Unless otherwise expressly set out to the contrary, nothing in these Terms shall serve to transfer from Mondaq to you, any Intellectual Property Rights owned by and/or licensed to Mondaq and all rights, title and interest in and to such Intellectual Property Rights will remain exclusively with Mondaq and/or its licensors.

Mondaq shall use its reasonable endeavours to make the Website and Services available to you at all times, but we cannot guarantee an uninterrupted and fault free service.

Mondaq reserves the right to make changes to the services and/or the Website or part thereof, from time to time, and we may add, remove, modify and/or vary any elements of features and functionalities of the Website or the services.

Mondaq also reserves the right from time to time to monitor your Use of the Website and/or services.

Disclaimer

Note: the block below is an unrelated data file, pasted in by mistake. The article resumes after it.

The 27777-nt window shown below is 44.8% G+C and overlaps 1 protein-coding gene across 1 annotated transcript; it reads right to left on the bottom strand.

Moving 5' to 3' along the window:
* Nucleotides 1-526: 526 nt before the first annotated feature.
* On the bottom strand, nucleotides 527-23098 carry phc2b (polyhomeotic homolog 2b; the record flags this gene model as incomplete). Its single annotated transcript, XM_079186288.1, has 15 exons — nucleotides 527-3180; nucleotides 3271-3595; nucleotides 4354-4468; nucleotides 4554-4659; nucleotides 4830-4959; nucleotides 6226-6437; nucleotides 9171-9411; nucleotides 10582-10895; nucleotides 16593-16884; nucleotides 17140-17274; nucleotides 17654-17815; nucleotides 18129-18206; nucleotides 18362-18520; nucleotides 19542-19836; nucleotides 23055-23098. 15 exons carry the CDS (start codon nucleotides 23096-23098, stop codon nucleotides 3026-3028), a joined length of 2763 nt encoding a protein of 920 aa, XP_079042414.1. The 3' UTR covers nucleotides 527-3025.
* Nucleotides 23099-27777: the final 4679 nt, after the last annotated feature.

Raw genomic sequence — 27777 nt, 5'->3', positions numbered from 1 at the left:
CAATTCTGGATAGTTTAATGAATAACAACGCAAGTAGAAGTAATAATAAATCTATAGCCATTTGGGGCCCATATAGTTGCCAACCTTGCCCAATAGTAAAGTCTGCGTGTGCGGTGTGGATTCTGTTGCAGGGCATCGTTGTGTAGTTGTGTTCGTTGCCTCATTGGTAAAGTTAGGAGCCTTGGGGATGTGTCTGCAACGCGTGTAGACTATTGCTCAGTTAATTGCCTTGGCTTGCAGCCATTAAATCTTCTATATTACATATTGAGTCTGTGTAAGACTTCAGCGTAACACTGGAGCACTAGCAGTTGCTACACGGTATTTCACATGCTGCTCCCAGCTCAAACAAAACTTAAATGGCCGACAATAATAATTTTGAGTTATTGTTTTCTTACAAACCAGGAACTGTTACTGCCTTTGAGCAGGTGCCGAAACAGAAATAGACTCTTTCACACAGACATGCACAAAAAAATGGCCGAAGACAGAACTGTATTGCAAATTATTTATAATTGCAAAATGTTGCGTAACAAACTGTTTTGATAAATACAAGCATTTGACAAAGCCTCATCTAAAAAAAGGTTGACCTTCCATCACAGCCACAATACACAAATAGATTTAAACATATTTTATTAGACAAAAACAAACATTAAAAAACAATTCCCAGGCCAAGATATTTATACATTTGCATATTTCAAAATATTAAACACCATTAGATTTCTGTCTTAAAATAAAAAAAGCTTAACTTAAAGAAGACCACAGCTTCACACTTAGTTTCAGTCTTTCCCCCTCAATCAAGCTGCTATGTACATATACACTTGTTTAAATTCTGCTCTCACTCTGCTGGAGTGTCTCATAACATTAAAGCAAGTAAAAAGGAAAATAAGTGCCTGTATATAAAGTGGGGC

The Content is general information only. It is not intended to constitute legal advice or seek to be the complete and comprehensive statement of the law, nor is it intended to address your specific requirements or provide advice on which reliance should be placed. Mondaq and/or its Contributors and other suppliers make no representations about the suitability of the information contained in the Content for any purpose. All Content provided "as is" without warranty of any kind. Mondaq and/or its Contributors and other suppliers hereby exclude and disclaim all representations, warranties or guarantees with regard to the Content, including all implied warranties and conditions of merchantability, fitness for a particular purpose, title and non-infringement. To the maximum extent permitted by law, Mondaq expressly excludes all representations, warranties, obligations, and liabilities arising out of or in connection with all Content. In no event shall Mondaq and/or its respective suppliers be liable for any special, indirect or consequential damages or any damages whatsoever resulting from loss of use, data or profits, whether in an action of contract, negligence or other tortious action, arising out of or in connection with the use of the Content or performance of Mondaq’s Services.